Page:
Tuesday, May 4, 2010

Forgiveness & Tattoos: Reflecting on the Past

I went to get a tattoo the other day and a friend of mine also expressed interest in getting one. She asked if she could come with me, but first asked me to make sure no one talked her into getting a tattoo while at the parlor. She knew what she wanted and where, but she wanted more time to think before jumping into such a permanent decision.

Although I agreed and helped fight off the peer pressure for her, I wondered what the big deal was. I understand tattoos are irreversible, more or less. There are removal processes, but I hear those are quite expensive and sometimes scar (though I have never actually researched tattoo removal). A tattoo might express who I am today, but not who I am 20 years from now. As I change, my tattoo will not change with me, unless it is on a part of my body that gets pretty flabby through the years.

Tattoos are permanent. They are decisions that will follow you for the rest of your life. What decisions are not permanent? This morning I put on a plaid button-up shirt, but quickly decided I wanted to wear my dark-blue t-shirt with the small bleach stain instead. I was able to easily change my decision of what to wear outside my apartment, but I cannot go back in time and prevent myself from buttoning up that plaid shirt. I will live the rest of my life as the man who put on that plaid shirt and then changed his mind.

Obviously my shirt and my tattoo are decisions of different weight, but they are still decisions I made and can never change, never annul. I can change my shirt, but I cannot exactly change my tattoo. Sure, I might be able to cover up or adapt the tattoo, but it will be there until the skin is gone or I opt for that expensive surgery. Even after removal, the past is not changed, although the lens with which I view it would be. Or, at least, the lens with which others view my past might be changed, since they would never see the tattoos.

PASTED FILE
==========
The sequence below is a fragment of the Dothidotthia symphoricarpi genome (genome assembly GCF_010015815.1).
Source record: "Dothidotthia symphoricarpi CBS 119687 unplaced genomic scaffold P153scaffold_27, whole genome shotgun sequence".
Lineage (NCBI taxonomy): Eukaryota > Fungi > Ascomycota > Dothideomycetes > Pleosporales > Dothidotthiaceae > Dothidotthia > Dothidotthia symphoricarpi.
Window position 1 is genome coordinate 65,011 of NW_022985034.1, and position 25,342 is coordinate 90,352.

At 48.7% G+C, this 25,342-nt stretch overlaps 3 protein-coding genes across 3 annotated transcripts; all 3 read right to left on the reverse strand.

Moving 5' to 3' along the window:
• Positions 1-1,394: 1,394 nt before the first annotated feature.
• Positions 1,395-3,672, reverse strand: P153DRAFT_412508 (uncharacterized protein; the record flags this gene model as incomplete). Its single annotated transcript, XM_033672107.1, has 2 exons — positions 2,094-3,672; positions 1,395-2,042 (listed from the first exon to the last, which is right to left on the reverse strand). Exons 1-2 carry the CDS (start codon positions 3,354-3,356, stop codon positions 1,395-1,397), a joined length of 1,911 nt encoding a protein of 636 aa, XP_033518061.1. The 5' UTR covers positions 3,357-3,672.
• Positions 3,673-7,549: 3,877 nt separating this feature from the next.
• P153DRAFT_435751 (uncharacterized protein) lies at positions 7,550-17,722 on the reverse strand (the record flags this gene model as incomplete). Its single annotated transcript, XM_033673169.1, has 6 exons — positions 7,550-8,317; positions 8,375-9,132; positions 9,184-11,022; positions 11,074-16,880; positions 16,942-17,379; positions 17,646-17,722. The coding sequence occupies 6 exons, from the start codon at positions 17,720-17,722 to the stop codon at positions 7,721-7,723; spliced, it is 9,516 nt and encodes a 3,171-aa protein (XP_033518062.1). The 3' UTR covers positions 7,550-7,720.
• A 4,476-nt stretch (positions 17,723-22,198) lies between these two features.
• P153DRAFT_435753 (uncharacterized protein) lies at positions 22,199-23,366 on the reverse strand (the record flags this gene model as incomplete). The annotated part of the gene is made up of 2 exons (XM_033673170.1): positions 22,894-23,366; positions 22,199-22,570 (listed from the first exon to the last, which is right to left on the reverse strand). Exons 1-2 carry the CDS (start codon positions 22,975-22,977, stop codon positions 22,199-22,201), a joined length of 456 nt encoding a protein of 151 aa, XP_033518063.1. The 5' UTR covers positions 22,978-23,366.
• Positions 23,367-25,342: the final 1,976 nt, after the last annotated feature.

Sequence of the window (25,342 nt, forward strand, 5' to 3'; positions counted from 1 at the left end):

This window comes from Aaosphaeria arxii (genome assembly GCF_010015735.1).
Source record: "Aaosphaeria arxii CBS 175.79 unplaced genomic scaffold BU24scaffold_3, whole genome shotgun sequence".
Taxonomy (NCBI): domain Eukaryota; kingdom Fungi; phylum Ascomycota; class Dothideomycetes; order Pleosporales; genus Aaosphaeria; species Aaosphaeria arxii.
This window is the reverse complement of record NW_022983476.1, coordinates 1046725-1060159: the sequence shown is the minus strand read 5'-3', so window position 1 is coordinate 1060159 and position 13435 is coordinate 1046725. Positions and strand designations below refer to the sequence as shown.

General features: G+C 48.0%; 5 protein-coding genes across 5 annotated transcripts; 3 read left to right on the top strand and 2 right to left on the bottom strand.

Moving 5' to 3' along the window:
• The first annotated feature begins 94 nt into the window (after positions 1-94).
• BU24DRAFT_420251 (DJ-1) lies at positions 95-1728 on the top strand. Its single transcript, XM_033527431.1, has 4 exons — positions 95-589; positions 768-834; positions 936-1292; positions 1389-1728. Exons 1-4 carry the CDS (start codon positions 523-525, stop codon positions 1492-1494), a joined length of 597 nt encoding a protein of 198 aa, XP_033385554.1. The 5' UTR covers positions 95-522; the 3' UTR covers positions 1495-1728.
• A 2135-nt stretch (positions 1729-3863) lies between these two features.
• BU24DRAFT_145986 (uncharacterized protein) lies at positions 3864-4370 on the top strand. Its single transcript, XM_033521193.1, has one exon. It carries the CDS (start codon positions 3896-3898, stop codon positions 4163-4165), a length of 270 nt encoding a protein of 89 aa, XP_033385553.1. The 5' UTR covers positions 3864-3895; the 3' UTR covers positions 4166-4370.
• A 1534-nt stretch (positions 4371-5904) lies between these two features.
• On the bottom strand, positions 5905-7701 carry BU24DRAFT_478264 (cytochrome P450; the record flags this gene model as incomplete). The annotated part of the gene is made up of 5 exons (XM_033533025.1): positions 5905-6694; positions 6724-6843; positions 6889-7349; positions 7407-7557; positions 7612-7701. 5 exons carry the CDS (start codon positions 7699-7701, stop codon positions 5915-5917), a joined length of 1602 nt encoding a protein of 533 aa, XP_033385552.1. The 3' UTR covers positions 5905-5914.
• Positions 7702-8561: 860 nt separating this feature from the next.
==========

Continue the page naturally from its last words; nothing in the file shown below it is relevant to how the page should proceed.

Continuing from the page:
I am not trying to lighten the heaviness of making a decision about a tattoo. After all, I did fend off peer pressure, helping my friend take the time she needs before getting a tattoo. Contrarily, I want to burden the lightness of so many other decisions. Nine times out of ten, I suspect the color of my t-shirt will not make a huge impact on my life. However, the decision to buy a t-shirt might. Will I buy it from the thrift store, Wal-mart, the Gap outlet, a company online that makes “organic” t-shirts out of bamboo, or a company I know nothing about, a company that might be using sweatshops? Or, perhaps I will decide I do not need any more t-shirts and instead of buying new shirts, I will give some away. I might sew any holes in my older shirts and give away my “nicer” shirts, choosing to look grungy to buck against the consumerist, capitalist system of always buying new to look fashionable.

So many “everyday” decisions are so simple and so easy to make, but they should not be. A lot of these decisions will not follow me around, but others will. Buying a new shirt can be tantamount to forcing a tattoo on another human being. Actually, buying a new shirt can be worse than picking the location and design of a tattoo on another human being. Pumping money into an unethical business can mean the suffering and death of another human being, often times a child. Driving alone instead of carpooling, walking, or not going anywhere could be the straw that breaks the camel’s back for a certain plant, animal, sickly human being, or the US American or Middle Eastern person caught in the midst of a senseless war for oil.

I would rather get a tattoo on a whim, because I can always get the expensive surgery or put the tattoo on an inconspicuous part of my body. Those other decisions I make daily, those decisions that cause suffering and death, they can be forgiven by God and even sometimes by humans, but not even God can erase the past. Sometimes forgiveness does not seem like enough. It does not stop suffering. I can be redeemed, but my sins cannot.

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